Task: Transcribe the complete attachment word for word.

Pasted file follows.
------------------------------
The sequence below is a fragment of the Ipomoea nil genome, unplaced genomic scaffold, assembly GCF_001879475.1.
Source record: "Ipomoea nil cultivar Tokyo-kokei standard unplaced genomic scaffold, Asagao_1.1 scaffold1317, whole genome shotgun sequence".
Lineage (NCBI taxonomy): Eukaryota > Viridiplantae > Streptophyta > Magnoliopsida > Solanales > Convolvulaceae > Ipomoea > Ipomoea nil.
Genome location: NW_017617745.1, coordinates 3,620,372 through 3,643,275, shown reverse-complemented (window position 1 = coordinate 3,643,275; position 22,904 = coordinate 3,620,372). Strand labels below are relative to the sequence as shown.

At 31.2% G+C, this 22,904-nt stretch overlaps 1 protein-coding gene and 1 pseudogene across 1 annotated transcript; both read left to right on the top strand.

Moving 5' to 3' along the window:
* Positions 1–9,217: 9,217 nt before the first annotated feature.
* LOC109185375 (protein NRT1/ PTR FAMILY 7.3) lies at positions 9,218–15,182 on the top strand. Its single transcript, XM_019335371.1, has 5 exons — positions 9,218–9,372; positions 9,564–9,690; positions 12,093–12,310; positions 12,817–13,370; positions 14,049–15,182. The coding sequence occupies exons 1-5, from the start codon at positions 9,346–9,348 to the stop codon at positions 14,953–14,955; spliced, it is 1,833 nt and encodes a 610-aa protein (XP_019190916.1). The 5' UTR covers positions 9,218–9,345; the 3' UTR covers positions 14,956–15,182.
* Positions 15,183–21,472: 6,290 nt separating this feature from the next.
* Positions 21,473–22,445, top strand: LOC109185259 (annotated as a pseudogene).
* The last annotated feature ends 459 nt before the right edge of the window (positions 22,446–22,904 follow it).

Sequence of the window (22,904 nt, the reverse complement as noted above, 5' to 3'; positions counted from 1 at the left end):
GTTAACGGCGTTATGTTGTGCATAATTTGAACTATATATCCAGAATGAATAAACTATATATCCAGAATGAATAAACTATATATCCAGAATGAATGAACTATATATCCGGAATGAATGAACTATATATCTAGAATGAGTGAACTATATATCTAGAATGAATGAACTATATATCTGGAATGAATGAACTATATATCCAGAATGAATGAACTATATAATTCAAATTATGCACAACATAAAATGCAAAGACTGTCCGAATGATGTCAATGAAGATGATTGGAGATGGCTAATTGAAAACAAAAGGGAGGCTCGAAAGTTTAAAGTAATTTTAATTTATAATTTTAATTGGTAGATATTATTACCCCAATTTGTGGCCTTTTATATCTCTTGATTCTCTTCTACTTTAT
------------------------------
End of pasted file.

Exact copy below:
The sequence below is a fragment of the Ipomoea nil genome, unplaced genomic scaffold, assembly GCF_001879475.1.
Source record: "Ipomoea nil cultivar Tokyo-kokei standard unplaced genomic scaffold, Asagao_1.1 scaffold1317, whole genome shotgun sequence".
Lineage (NCBI taxonomy): Eukaryota > Viridiplantae > Streptophyta > Magnoliopsida > Solanales > Convolvulaceae > Ipomoea > Ipomoea nil.
Genome location: NW_017617745.1, coordinates 3,620,372 through 3,643,275, shown reverse-complemented (window position 1 = coordinate 3,643,275; position 22,904 = coordinate 3,620,372). Strand labels below are relative to the sequence as shown.

At 31.2% G+C, this 22,904-nt stretch overlaps 1 protein-coding gene and 1 pseudogene across 1 annotated transcript; both read left to right on the top strand.

Moving 5' to 3' along the window:
* Positions 1–9,217: 9,217 nt before the first annotated feature.
* LOC109185375 (protein NRT1/ PTR FAMILY 7.3) lies at positions 9,218–15,182 on the top strand. Its single transcript, XM_019335371.1, has 5 exons — positions 9,218–9,372; positions 9,564–9,690; positions 12,093–12,310; positions 12,817–13,370; positions 14,049–15,182. The coding sequence occupies exons 1-5, from the start codon at positions 9,346–9,348 to the stop codon at positions 14,953–14,955; spliced, it is 1,833 nt and encodes a 610-aa protein (XP_019190916.1). The 5' UTR covers positions 9,218–9,345; the 3' UTR covers positions 14,956–15,182.
* Positions 15,183–21,472: 6,290 nt separating this feature from the next.
* Positions 21,473–22,445, top strand: LOC109185259 (annotated as a pseudogene).
* The last annotated feature ends 459 nt before the right edge of the window (positions 22,446–22,904 follow it).

Sequence of the window (22,904 nt, the reverse complement as noted above, 5' to 3'; positions counted from 1 at the left end):
GTTAACGGCGTTATGTTGTGCATAATTTGAACTATATATCCAGAATGAATAAACTATATATCCAGAATGAATAAACTATATATCCAGAATGAATGAACTATATATCCGGAATGAATGAACTATATATCTAGAATGAGTGAACTATATATCTAGAATGAATGAACTATATATCTGGAATGAATGAACTATATATCCAGAATGAATGAACTATATAATTCAAATTATGCACAACATAAAATGCAAAGACTGTCCGAATGATGTCAATGAAGATGATTGGAGATGGCTAATTGAAAACAAAAGGGAGGCTCGAAAGTTTAAAGTAATTTTAATTTATAATTTTAATTGGTAGATATTATTACCCCAATTTGTGGCCTTTTATATCTCTTGATTCTCTTCTACTTTAT